The backyard being so shady, the couple opted to put sun-loving plants immediately behind the house, in a narrow strip in the side yard, and along the driveway.

Plum tomatoes, eggplants, jalapeños, basil, cilantro and potatoes are grown in cinder block-bordered raised beds; one bed is 6 by 8 feet and the other is 4 by 6 feet. “The sun warms the cinder blocks, which helps support the plants,” said Signore. Sun-loving plants are also grown in “grow bags” near the driveway.

The side yard is part sun and part shade; Benson and Signore put in long, narrow beds totaling about 4 by 60 feet, sufficient to grow blueberries, strawberries, kale, collards, bok choy, rutabaga, peas, Thai basil, elderberry and garlic. They also grow culinary and medicinal herbs, including cilantro, Genovese basil, chives, parsley and calendula.

Thai basil is the star of a recipe called Drunken Noodles. “I’m crazy for it,” said Signore. “We make it with chilies and a bit of sweetener, and serve it on wide rice noodles. I seriously can’t get enough of it.”

Colors abound with nasturtiums, columbine, cosmos, bee balm, yarrow and dicentra. Plants emerge from distinctive beds, including a multi-layered spiral garden Benson designed and created as a gift for Signore: codonopsis climbs surrounded by lemon balm, Russian sage, lavender, tulsi (“holy basil”), rosemary, chives, oregano and thyme.

Another favorite is broccoli rabe, known in Italian as “rapini.” The green vegetable looks like leafy broccoli but is more closely related to the turnip.

“My Uncle Nic is 83 and eats homegrown rapini every morning,” said Signore. Norwalk, Connecticut, where Signore grew up, is home to many Italian-Americans. “Rapini is a staple. I love to eat it sauteed with olive oil, garlic, salt and crushed red pepper. It’s delicious with a hearty piece of bread, or with pecorino cheese on pizza.”

Signore’s family history is beautiful and bittersweet. “Both of my parents were born in southern Italy, in Minturno, about two hours from Rome,” said Signore. “The town was initially right on the coast, but residents moved up into the hills as a defensive strategy against seafaring people after the Roman Empire fell.”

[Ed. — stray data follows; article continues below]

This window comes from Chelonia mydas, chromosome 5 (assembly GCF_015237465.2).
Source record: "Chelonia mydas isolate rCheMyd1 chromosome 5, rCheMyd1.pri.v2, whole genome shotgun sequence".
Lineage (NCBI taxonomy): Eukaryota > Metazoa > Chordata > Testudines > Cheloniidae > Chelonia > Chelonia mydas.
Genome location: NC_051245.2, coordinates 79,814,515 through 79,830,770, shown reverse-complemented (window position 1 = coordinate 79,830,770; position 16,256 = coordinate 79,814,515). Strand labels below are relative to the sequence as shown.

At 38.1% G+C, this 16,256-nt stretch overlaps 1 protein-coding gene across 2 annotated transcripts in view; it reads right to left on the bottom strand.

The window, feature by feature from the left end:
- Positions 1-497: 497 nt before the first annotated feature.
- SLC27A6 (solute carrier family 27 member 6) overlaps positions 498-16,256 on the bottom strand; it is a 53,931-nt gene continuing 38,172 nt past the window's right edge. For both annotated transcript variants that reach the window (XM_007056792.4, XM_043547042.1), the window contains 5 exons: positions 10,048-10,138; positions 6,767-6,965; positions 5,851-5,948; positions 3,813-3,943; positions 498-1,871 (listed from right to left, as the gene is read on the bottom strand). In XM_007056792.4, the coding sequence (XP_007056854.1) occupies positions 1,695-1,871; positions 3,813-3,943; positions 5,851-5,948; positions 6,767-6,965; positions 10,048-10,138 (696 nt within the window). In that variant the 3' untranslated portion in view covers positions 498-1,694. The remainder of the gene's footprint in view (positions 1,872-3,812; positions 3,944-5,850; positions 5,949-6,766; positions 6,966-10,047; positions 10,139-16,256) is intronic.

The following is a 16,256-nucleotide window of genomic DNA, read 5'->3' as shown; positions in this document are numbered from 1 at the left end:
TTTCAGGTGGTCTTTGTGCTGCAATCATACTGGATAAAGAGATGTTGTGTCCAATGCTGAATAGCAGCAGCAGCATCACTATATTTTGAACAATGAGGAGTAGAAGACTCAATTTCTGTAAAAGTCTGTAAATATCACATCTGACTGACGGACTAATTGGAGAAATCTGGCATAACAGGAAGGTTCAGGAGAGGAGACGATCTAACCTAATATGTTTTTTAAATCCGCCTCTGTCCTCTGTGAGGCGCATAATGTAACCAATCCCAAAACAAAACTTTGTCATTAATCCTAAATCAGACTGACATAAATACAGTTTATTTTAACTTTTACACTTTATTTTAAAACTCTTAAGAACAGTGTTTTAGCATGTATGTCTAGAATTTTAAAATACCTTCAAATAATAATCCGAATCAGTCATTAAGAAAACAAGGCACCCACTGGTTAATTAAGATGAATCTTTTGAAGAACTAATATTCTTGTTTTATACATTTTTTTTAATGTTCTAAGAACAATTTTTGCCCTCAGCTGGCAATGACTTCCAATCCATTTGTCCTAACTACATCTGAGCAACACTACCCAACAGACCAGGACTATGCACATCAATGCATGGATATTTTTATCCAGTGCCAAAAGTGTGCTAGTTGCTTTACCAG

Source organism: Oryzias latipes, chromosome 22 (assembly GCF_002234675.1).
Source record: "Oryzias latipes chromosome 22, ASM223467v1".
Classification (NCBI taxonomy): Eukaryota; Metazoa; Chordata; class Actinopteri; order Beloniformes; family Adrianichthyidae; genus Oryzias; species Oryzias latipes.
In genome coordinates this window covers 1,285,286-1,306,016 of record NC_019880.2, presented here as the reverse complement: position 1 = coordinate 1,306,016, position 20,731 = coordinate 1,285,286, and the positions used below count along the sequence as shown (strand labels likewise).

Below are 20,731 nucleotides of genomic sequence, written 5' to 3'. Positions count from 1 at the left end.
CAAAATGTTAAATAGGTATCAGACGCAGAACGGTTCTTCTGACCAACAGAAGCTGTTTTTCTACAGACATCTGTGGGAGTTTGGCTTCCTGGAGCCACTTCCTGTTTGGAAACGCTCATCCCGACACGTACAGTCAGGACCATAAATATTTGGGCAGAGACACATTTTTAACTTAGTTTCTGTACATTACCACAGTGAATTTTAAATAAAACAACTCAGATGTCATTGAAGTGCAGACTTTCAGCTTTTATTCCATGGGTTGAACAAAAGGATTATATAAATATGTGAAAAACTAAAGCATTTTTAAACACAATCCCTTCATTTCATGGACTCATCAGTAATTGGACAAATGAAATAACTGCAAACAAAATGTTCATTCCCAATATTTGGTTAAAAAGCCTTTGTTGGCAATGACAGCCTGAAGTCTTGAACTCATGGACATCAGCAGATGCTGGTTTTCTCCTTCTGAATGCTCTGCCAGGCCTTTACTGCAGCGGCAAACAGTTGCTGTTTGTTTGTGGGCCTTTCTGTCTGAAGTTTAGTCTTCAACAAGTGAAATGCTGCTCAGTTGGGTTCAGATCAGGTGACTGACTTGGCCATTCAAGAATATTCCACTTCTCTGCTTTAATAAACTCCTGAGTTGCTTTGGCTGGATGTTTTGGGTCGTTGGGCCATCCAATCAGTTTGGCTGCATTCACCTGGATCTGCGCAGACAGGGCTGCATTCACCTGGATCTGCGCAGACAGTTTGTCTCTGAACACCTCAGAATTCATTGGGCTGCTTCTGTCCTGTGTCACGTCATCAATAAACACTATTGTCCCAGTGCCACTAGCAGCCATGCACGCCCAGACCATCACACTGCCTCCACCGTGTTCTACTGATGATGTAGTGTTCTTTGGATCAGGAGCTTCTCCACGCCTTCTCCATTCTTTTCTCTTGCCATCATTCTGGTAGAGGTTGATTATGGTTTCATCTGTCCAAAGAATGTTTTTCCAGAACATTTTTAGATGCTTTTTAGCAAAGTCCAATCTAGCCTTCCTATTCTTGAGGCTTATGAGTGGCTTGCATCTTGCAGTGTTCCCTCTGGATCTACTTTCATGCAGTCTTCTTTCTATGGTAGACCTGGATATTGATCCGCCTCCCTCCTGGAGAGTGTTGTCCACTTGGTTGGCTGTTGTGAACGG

While Signore’s maternal grandparents farmed, people in his paternal line were involved with fishing. “They knew each other, of course, being from a small town.”

During World War II, Minturno and surrounding areas were devastated. Signore’s maternal grandfather fought alongside the Allies; after the war, he wanted to leave the country but was stymied by Italian officials. “They stripped my grandfather of his pension and medals, and took his farm. The family tried to get out of Italy for 10 years,” said Signore, adding that family members who’d emigrated to the U.S. sent money. “That helped them survive, and they finally made it here in 1955, when my mom was 4 years old.”

Signore’s father emigrated in 1972 at the age of 23 to seek greater opportunities. “As a kid, my dad was pulled out of school to work as a welder,” said Signore. “He did the required two-year stint in the Italian Navy, and then got out.”

Once Signore’s dad got to the U.S., he met his bride-to-be, who later told her kids that she loved their dad’s hair and his 1971 Buick Electra. “Their first date?” said Signore. “He took her to church.”

Signore did not learn Italian as a child. “It was my parents’ secret code language,” he said. But he took conversational Italian courses at UMass.

When seeking plants to grow slicing tomatoes, Signore goes to Shoestring Farm in Colrain and purchases from longtime farmer Rich Pascale. “He’s a fellow Italian,” he said. “I’ve got to support my paisano!”

Eveline MacDougall is the author of “Fiery Hope” and an artist, musician and mom. She welcomes comments from readers at


Support Local Journalism

Subscribe to the Greenfield Recorder, keeping Franklin County informed since 1792.

Greenfield Recorder

14 Hope Street
Greenfield, MA 01302-1367
Phone: (413) 772-0261


Copyright © 2021 by Newspapers of Massachusetts, Inc.
Terms & Conditions - Privacy Policy